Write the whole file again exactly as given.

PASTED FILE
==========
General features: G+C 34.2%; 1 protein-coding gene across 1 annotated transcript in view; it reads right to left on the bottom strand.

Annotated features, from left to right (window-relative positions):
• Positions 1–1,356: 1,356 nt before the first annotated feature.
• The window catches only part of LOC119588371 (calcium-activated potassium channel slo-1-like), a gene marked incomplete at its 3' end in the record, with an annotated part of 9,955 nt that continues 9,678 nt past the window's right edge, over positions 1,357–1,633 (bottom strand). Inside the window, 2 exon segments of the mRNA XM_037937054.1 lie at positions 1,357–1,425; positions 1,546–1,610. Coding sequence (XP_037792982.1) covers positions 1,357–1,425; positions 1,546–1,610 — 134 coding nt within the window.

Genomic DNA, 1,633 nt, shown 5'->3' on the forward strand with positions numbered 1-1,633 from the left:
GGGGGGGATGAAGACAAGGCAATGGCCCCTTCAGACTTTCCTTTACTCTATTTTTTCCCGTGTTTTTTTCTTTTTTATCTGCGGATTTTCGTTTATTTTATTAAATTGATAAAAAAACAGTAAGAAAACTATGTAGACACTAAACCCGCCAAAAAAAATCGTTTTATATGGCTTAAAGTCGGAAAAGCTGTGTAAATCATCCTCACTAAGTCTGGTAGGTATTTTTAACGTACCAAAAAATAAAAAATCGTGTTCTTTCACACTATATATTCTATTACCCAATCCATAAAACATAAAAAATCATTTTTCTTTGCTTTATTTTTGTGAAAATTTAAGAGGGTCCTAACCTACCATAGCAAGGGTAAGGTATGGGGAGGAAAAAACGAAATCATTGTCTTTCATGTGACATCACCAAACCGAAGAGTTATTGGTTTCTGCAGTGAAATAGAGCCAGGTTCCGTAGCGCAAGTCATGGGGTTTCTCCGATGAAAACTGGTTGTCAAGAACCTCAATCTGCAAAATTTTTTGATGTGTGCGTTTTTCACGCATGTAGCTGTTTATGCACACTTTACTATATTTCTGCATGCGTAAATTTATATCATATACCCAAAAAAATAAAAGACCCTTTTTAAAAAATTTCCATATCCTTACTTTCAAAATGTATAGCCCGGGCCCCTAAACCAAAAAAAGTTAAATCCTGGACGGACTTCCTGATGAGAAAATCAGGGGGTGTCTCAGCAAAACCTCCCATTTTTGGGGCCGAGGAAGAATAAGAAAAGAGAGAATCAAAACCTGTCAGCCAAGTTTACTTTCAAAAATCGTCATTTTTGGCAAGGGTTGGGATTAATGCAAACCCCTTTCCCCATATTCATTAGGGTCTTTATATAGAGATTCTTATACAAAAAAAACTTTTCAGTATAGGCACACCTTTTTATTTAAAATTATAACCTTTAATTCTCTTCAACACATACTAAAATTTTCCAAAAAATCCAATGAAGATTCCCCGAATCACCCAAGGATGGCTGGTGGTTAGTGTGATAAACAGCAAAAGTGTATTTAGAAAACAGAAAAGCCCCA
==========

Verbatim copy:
General features: G+C 34.2%; 1 protein-coding gene across 1 annotated transcript in view; it reads right to left on the bottom strand.

Annotated features, from left to right (window-relative positions):
• Positions 1–1,356: 1,356 nt before the first annotated feature.
• The window catches only part of LOC119588371 (calcium-activated potassium channel slo-1-like), a gene marked incomplete at its 3' end in the record, with an annotated part of 9,955 nt that continues 9,678 nt past the window's right edge, over positions 1,357–1,633 (bottom strand). Inside the window, 2 exon segments of the mRNA XM_037937054.1 lie at positions 1,357–1,425; positions 1,546–1,610. Coding sequence (XP_037792982.1) covers positions 1,357–1,425; positions 1,546–1,610 — 134 coding nt within the window.

Genomic DNA, 1,633 nt, shown 5'->3' on the forward strand with positions numbered 1-1,633 from the left:
GGGGGGGATGAAGACAAGGCAATGGCCCCTTCAGACTTTCCTTTACTCTATTTTTTCCCGTGTTTTTTTCTTTTTTATCTGCGGATTTTCGTTTATTTTATTAAATTGATAAAAAAACAGTAAGAAAACTATGTAGACACTAAACCCGCCAAAAAAAATCGTTTTATATGGCTTAAAGTCGGAAAAGCTGTGTAAATCATCCTCACTAAGTCTGGTAGGTATTTTTAACGTACCAAAAAATAAAAAATCGTGTTCTTTCACACTATATATTCTATTACCCAATCCATAAAACATAAAAAATCATTTTTCTTTGCTTTATTTTTGTGAAAATTTAAGAGGGTCCTAACCTACCATAGCAAGGGTAAGGTATGGGGAGGAAAAAACGAAATCATTGTCTTTCATGTGACATCACCAAACCGAAGAGTTATTGGTTTCTGCAGTGAAATAGAGCCAGGTTCCGTAGCGCAAGTCATGGGGTTTCTCCGATGAAAACTGGTTGTCAAGAACCTCAATCTGCAAAATTTTTTGATGTGTGCGTTTTTCACGCATGTAGCTGTTTATGCACACTTTACTATATTTCTGCATGCGTAAATTTATATCATATACCCAAAAAAATAAAAGACCCTTTTTAAAAAATTTCCATATCCTTACTTTCAAAATGTATAGCCCGGGCCCCTAAACCAAAAAAAGTTAAATCCTGGACGGACTTCCTGATGAGAAAATCAGGGGGTGTCTCAGCAAAACCTCCCATTTTTGGGGCCGAGGAAGAATAAGAAAAGAGAGAATCAAAACCTGTCAGCCAAGTTTACTTTCAAAAATCGTCATTTTTGGCAAGGGTTGGGATTAATGCAAACCCCTTTCCCCATATTCATTAGGGTCTTTATATAGAGATTCTTATACAAAAAAAACTTTTCAGTATAGGCACACCTTTTTATTTAAAATTATAACCTTTAATTCTCTTCAACACATACTAAAATTTTCCAAAAAATCCAATGAAGATTCCCCGAATCACCCAAGGATGGCTGGTGGTTAGTGTGATAAACAGCAAAAGTGTATTTAGAAAACAGAAAAGCCCCA